"Fine," Roger grumbled and went digging in dead Walter's pockets. "Anyway there are three and only one of them is dead. Stop exaggerating. The other two are just bleeding from their heads." He paused to look them over. "A lot."

Nick stared down blankly at the dead man, face down in the dirt. "Shouldn't we do something?"

Roger just laughed at him. "You're adorable." Then he continued searching through the man's clothes.

"What are you doing?"

"Seeing if he's got any coin. He can't spend it anymore," then he added in awe-struck voice, "Hmm, you killed him." After fishing out a few coins, Roger gently guided him away from the bodies and led him further down the street. "Time for a celebratory drink maybe… and we might want to clean you off before someone gets the… apparently… wrong idea."

"You mean you?"

"Yes," he said, "Apparently…" Nick could feel him staring and tried his best to ignore it. "You know, thieves here run an everyday risk of being stabbed to death. You needn't be so heartbroken over it."

He didn't respond. He couldn't be so nonchalant about it. A man had just died at his hand—whether he deserved it or not wasn't the issue. The man, Walter, had threatened them, sure, but Nick had never killed anyone before. He had never seen time stop for him to do it either and was pretty sure it didn't for anyone else. He was bloody and achy and confused. Who was he? The absolute sickest part was … he had actually enjoyed it. In the aftermath, however, he just felt sick.


"Cheer up," Roger said, and then frowned as Nick spit blood by his feet, feeling as if he missed a golden opportunity. He gently guided him away and down the street. Guards would be along soon, they were notorious for arriving after the fact to draw the wrong conclusions. "We should be celebrating."

Nick made a pitiful noise. It was puzzling how he was stressing over this. Had he really never killed before? Roger fondly remembered his first kill. Of course the earliest he could remember was when he was brought up from the ground. It had been a dark-haired young man, mostly naked, with the muscle tone of a marble statue, and he had ripped him apart.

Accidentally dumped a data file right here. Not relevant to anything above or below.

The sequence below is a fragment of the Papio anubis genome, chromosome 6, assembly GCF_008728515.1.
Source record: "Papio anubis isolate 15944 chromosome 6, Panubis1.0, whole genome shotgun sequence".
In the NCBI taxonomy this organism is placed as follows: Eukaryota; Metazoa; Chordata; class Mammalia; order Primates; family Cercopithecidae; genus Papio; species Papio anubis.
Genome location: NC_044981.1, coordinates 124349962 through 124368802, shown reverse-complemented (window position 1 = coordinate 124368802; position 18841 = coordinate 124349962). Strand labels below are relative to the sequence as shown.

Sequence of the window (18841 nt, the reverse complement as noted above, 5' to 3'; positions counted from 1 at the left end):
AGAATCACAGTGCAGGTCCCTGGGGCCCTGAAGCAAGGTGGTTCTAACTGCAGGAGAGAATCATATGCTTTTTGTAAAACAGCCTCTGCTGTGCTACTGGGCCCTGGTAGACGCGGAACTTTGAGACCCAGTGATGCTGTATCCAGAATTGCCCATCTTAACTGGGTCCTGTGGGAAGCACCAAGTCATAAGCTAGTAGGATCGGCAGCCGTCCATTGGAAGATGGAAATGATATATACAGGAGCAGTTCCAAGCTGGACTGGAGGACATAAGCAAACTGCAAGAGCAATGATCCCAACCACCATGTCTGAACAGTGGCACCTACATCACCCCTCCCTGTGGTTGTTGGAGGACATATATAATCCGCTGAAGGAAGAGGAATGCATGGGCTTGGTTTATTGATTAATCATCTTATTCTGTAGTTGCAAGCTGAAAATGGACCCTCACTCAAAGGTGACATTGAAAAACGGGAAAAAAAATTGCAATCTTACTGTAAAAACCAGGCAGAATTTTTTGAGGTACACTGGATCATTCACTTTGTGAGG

It had been messy. Messy and wonderful. All the best things were, he thought with a giddy half-grin, and now Nick was too. It was very difficult to ignore how annoyingly delicious he was in the corner of his eye. This sort of the thing didn't happen all the time and an inner voice told him to damn Kristani's advice and just wrap himself around him.

Subtlety just wasn't his thing, and as hard as it might have been for Kristani to believe, he had been holding back. Even Lent would have to admit, even if he would still be angry, this was holding back for Roger.

Desperately shoving all these thoughts as far down as they could possibly go, he dragged the poor man to a rather rough-looking corner tavern. He had been here before but couldn't exactly remember how long ago that had been. The sign had a wooden hand holding a carved rat, and painted crudely above that were the words 'Naked Mole Rat Hole'. The inside was miles worse than the name but no one asked any questions and there were plenty of shadowy places to sit in.

He had to drag Nick inside, and the thing groaned once he had a look around. He really needed to relax.

"Oh, come on. You clearly need a drink after all that. It'll change your perspective," Roger assured him.

The place hadn't changed much since he'd last been here. The lights were so low that even he had trouble seeing in the dark. Odd, rusty metal implements hung from the ceiling at random places, and they both had to duck for risk of serious head injury. There were hardly any people in, which made him wonder if the festival had ended for sure. Usually it lasted a lot longer but truthfully there was no telling how long it had been going on when they had arrived in the city.

The floor creaked under their feet as Roger dragged him to a familiar table in one of the tavern's more shadowy corners. A dying candle sat in the center of the table, in a semi-dried pool of its own wax. He pressed Nick into a wobbly chair and went to see if the few coppers he found in dead Walter's pockets would buy a drink or two. The bastard hadn't much coin, which was surprising. Roger and Nick must have been their first victims of the evening. It had been early after all.

"Ho there," he called to the bartender.

He was a bony looking creature with a long pointed nose and beady black eyes. He narrowed those tiny eyes at Roger's greeting as a sneer formed on his face. Roger was used to this sort of treatment.
"My delicious looking friend there," He pointed to Nick who was splashed with blood and staring blankly at the table in front of him, "…has just had the experience of his life…uh, as you can see." The barman wiped his pointy nose on a dirty shirt sleeve but otherwise remained stoically silent. "Well," Roger began again uncertainly. "He could use a stiff drink."

"For coin he can have what everyone else has: beer or beer," he said in a raspy voice.

"Some choices." He slapped a few coppers on the bar and the bartender snorted down at them. He may have been laughing but it sounded like a death rattle. "Thing is," Roger drawled with what he hoped was a believably charming smile. "He may need something a bit stronger than that. We were accosted outside and narrowly got away."

"Looks like he killed someone."

"He did, yes," Roger looked fondly back at Nick, feeling warmth growing in his chest. "I'm quite proud actually." Among other things, he thought, but kept that to himself. "He killed some thug named Walter. At least that's what his 'mates' called him."